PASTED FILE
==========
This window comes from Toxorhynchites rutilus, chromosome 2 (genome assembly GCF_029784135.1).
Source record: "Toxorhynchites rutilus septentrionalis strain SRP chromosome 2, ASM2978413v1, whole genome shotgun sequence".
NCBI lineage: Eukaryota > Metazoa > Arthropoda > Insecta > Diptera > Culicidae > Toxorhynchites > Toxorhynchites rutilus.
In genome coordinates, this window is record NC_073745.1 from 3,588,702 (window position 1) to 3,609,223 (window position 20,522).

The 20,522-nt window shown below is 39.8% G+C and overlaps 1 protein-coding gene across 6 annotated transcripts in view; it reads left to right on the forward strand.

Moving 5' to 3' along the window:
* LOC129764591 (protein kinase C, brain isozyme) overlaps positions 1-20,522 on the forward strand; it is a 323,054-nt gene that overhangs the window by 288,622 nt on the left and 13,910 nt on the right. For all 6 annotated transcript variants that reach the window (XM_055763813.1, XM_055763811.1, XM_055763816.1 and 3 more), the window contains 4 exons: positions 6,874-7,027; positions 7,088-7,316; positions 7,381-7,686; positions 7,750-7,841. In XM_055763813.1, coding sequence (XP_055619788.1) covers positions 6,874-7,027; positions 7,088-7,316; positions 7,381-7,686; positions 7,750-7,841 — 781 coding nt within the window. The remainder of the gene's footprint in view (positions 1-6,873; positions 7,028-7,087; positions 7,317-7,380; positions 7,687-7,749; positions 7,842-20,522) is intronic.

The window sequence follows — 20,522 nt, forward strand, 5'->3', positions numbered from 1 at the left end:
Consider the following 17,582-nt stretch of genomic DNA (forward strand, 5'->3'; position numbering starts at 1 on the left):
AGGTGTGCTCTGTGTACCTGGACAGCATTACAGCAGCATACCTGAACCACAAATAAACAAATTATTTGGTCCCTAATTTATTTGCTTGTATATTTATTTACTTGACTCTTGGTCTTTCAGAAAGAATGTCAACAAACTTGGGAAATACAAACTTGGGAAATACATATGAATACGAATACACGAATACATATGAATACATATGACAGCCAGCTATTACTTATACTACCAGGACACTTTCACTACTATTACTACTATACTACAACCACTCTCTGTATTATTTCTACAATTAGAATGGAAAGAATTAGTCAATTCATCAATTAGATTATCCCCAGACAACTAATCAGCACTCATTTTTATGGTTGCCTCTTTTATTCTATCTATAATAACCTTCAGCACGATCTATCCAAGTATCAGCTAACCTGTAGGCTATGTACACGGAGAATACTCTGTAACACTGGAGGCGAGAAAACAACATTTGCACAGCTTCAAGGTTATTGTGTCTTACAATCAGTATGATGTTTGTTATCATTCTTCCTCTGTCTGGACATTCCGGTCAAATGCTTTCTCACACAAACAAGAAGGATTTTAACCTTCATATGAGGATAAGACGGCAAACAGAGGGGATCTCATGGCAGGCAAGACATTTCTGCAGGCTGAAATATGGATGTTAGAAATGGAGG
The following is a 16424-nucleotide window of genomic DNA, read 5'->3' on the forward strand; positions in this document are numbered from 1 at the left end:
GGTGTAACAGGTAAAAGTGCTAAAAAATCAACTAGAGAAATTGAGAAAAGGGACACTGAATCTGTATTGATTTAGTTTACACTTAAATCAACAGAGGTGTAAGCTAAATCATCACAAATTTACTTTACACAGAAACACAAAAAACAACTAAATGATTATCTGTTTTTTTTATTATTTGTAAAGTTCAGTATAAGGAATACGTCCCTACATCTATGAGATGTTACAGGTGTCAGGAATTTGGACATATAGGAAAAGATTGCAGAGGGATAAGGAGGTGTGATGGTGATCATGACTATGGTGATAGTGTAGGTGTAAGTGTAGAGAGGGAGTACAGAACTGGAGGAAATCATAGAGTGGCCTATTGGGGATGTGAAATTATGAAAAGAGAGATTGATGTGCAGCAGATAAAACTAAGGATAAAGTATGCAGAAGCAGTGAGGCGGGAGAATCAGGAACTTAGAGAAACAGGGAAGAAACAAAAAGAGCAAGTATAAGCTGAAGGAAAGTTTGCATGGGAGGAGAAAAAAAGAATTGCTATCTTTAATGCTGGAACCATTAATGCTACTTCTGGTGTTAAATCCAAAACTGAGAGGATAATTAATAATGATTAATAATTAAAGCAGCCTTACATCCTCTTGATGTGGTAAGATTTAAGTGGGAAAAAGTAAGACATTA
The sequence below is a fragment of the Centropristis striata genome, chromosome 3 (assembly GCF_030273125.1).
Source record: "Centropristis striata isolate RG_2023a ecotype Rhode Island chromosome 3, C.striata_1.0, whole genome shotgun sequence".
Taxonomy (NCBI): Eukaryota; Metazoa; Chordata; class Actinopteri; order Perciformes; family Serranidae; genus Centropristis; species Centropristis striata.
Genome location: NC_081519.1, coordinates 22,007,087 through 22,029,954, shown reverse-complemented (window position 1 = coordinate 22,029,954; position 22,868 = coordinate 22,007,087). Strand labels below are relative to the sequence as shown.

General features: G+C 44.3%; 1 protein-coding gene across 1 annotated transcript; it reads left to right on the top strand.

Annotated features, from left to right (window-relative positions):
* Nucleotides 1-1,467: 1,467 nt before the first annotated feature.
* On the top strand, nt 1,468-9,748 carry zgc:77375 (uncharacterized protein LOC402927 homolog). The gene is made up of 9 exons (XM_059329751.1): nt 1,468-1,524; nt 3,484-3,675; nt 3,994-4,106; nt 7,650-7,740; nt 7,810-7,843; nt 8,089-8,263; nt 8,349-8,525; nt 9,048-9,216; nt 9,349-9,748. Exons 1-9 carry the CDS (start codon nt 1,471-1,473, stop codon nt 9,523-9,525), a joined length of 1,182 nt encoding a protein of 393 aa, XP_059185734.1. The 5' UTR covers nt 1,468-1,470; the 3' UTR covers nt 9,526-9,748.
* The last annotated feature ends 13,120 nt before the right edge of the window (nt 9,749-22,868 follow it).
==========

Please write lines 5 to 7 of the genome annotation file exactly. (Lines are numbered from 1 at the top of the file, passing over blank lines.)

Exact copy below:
The 20,522-nt window shown below is 39.8% G+C and overlaps 1 protein-coding gene across 6 annotated transcripts in view; it reads left to right on the forward strand.

Moving 5' to 3' along the window:
* LOC129764591 (protein kinase C, brain isozyme) overlaps positions 1-20,522 on the forward strand; it is a 323,054-nt gene that overhangs the window by 288,622 nt on the left and 13,910 nt on the right. For all 6 annotated transcript variants that reach the window (XM_055763813.1, XM_055763811.1, XM_055763816.1 and 3 more), the window contains 4 exons: positions 6,874-7,027; positions 7,088-7,316; positions 7,381-7,686; positions 7,750-7,841. In XM_055763813.1, coding sequence (XP_055619788.1) covers positions 6,874-7,027; positions 7,088-7,316; positions 7,381-7,686; positions 7,750-7,841 — 781 coding nt within the window. The remainder of the gene's footprint in view (positions 1-6,873; positions 7,028-7,087; positions 7,317-7,380; positions 7,687-7,749; positions 7,842-20,522) is intronic.